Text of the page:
But Jesus’ vision is different. Miracles happen when He’s around. Sick women are healed. Dead people are raised to life. When He comes on the scene, transformation and healing take place.

The world is full of death, hopelessness, and sickness.  So, what will your reaction be to the despair around you? Will you go around life like it is business as usual? Or will you pray, plan, and expect that God will do a miracle in the toughest of situations?

Jesus in the E.R.

Por Scott Armstrong

“On hearing this, Jesus said, ‘It is not the healthy who need a doctor, but the sick. But go and learn what this means: ‘I desire mercy, not sacrifice.’ For I have not come to call the righteous, but sinners'” Matthew 9:12-13 NIV.

(Read Matthew 9:9-13)

I have to admit.  The Emergency Room is not my favorite place in the world.  There is need all around you.  Children coughing, tired parents, twisted ankles, even some serious emergencies that waver between life and death.

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What would happen if a completely healthy man walked into the E.R. and demanded to be treated? All the sick people in the waiting room are miserably biding their time until they can be seen.  The hospital rooms are full with injured people in the middle of operations and treatments and care.  And one guy decides he is more important than anybody and has to immediately be seen by a doctor.  No reason, really.  He just wants the attention.

Does it sound ridiculous? It should.  And yet, many Christians—maybe you and I—spend our time focusing on all the healthy people while failing to recognize we’re in the middle of the Emergency Room.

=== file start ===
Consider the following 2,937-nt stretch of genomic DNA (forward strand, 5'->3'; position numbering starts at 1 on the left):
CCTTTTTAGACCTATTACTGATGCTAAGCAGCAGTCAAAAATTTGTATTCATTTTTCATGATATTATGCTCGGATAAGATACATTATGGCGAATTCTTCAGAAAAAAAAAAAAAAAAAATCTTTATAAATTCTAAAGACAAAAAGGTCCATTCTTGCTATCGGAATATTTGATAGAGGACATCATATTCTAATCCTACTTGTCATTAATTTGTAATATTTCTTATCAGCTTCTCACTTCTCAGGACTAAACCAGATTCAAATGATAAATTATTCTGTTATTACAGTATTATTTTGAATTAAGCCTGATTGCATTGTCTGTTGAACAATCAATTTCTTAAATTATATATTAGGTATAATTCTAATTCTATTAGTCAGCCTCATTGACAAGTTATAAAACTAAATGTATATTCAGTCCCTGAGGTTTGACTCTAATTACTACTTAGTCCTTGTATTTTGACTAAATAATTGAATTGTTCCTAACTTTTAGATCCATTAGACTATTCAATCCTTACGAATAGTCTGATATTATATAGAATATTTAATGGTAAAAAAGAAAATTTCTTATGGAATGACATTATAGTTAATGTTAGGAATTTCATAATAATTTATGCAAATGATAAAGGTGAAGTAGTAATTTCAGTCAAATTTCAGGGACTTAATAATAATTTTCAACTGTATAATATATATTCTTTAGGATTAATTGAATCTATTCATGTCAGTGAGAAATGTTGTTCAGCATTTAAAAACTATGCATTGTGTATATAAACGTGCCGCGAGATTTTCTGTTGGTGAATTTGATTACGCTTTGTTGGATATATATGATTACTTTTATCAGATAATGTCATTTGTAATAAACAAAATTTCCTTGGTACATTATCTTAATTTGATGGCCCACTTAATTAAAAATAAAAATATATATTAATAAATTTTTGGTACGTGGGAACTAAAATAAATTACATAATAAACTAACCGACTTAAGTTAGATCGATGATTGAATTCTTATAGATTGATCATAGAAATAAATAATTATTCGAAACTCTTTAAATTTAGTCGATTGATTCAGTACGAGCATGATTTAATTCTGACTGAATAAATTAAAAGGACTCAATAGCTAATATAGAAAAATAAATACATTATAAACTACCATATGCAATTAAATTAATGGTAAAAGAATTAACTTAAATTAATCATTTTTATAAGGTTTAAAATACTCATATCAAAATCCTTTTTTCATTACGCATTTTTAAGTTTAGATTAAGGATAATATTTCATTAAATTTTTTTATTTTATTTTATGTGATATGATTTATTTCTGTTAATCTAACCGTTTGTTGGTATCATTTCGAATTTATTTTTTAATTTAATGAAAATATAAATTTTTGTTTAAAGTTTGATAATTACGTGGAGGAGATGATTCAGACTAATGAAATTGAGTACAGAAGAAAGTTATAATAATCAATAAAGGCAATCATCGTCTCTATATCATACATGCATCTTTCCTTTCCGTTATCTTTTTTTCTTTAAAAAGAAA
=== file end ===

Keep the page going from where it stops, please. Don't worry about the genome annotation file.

I love the simple passage we read today.  Matthew is writing about his own calling.  He doesn’t spend a long time describing the scene, but you can tell Matthew remembers it well.  He remembers the things said about him, his friends, his Lord.  That day was the day that transformed Matthew.  He went from sick to healthy in a span of hours.  And now his mission is to tell the world that the Doctor has come with a cure.  That’s why he’s writing this in the first place.

If we have come to Christ and have a relationship with him, we are—at least according to these verses—healthy.  Sure, we all need to grow.  Not one of us has outgrown our need for Jesus.  But part of our responsibility after being healed is to leave the hospital and bring more sick people to the Doctor!  The day Matthew met the Doctor he was bringing others to him.  Years later he wrote the words that we just read because he wanted all to know that Jesus spent his entire life—and awful death—saving sinners.

The question is: are you doing the same? Are you really convinced that people are going to hell without Christ? You have been given the cure.  What are you doing to spread that cure to those who are dying without it?